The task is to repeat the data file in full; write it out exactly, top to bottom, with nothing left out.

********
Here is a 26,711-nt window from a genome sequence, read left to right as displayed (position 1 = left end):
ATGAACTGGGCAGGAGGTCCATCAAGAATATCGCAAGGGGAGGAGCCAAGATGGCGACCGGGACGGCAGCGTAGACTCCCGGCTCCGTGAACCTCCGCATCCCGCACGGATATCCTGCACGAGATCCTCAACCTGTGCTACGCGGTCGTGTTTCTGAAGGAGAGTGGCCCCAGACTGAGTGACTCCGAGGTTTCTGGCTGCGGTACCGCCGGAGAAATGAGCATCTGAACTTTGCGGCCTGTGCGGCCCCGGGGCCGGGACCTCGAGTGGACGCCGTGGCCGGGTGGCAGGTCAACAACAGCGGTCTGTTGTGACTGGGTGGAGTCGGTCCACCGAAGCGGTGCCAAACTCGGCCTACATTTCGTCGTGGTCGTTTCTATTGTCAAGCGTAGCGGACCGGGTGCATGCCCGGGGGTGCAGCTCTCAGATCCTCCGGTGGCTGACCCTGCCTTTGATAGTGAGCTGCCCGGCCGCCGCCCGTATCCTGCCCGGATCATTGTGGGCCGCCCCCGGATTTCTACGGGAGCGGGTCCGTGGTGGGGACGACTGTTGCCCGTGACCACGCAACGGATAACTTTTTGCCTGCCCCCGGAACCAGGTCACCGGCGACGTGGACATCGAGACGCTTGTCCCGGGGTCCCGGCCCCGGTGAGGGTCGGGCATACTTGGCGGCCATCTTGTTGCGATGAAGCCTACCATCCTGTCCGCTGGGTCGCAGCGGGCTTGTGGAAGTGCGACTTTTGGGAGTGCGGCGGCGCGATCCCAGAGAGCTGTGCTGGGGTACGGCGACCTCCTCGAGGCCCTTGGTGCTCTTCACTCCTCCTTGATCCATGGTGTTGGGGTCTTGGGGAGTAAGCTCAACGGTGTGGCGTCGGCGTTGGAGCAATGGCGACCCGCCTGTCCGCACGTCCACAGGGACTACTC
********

Here is a 26,711-nt window from a genome sequence, read left to right as displayed (position 1 = left end):
ATGAACTGGGCAGGAGGTCCATCAAGAATATCGCAAGGGGAGGAGCCAAGATGGCGACCGGGACGGCAGCGTAGACTCCCGGCTCCGTGAACCTCCGCATCCCGCACGGATATCCTGCACGAGATCCTCAACCTGTGCTACGCGGTCGTGTTTCTGAAGGAGAGTGGCCCCAGACTGAGTGACTCCGAGGTTTCTGGCTGCGGTACCGCCGGAGAAATGAGCATCTGAACTTTGCGGCCTGTGCGGCCCCGGGGCCGGGACCTCGAGTGGACGCCGTGGCCGGGTGGCAGGTCAACAACAGCGGTCTGTTGTGACTGGGTGGAGTCGGTCCACCGAAGCGGTGCCAAACTCGGCCTACATTTCGTCGTGGTCGTTTCTATTGTCAAGCGTAGCGGACCGGGTGCATGCCCGGGGGTGCAGCTCTCAGATCCTCCGGTGGCTGACCCTGCCTTTGATAGTGAGCTGCCCGGCCGCCGCCCGTATCCTGCCCGGATCATTGTGGGCCGCCCCCGGATTTCTACGGGAGCGGGTCCGTGGTGGGGACGACTGTTGCCCGTGACCACGCAACGGATAACTTTTTGCCTGCCCCCGGAACCAGGTCACCGGCGACGTGGACATCGAGACGCTTGTCCCGGGGTCCCGGCCCCGGTGAGGGTCGGGCATACTTGGCGGCCATCTTGTTGCGATGAAGCCTACCATCCTGTCCGCTGGGTCGCAGCGGGCTTGTGGAAGTGCGACTTTTGGGAGTGCGGCGGCGCGATCCCAGAGAGCTGTGCTGGGGTACGGCGACCTCCTCGAGGCCCTTGGTGCTCTTCACTCCTCCTTGATCCATGGTGTTGGGGTCTTGGGGAGTAAGCTCAACGGTGTGGCGTCGGCGTTGGAGCAATGGCGACCCGCCTGTCCGCACGTCCACAGGGACTACTC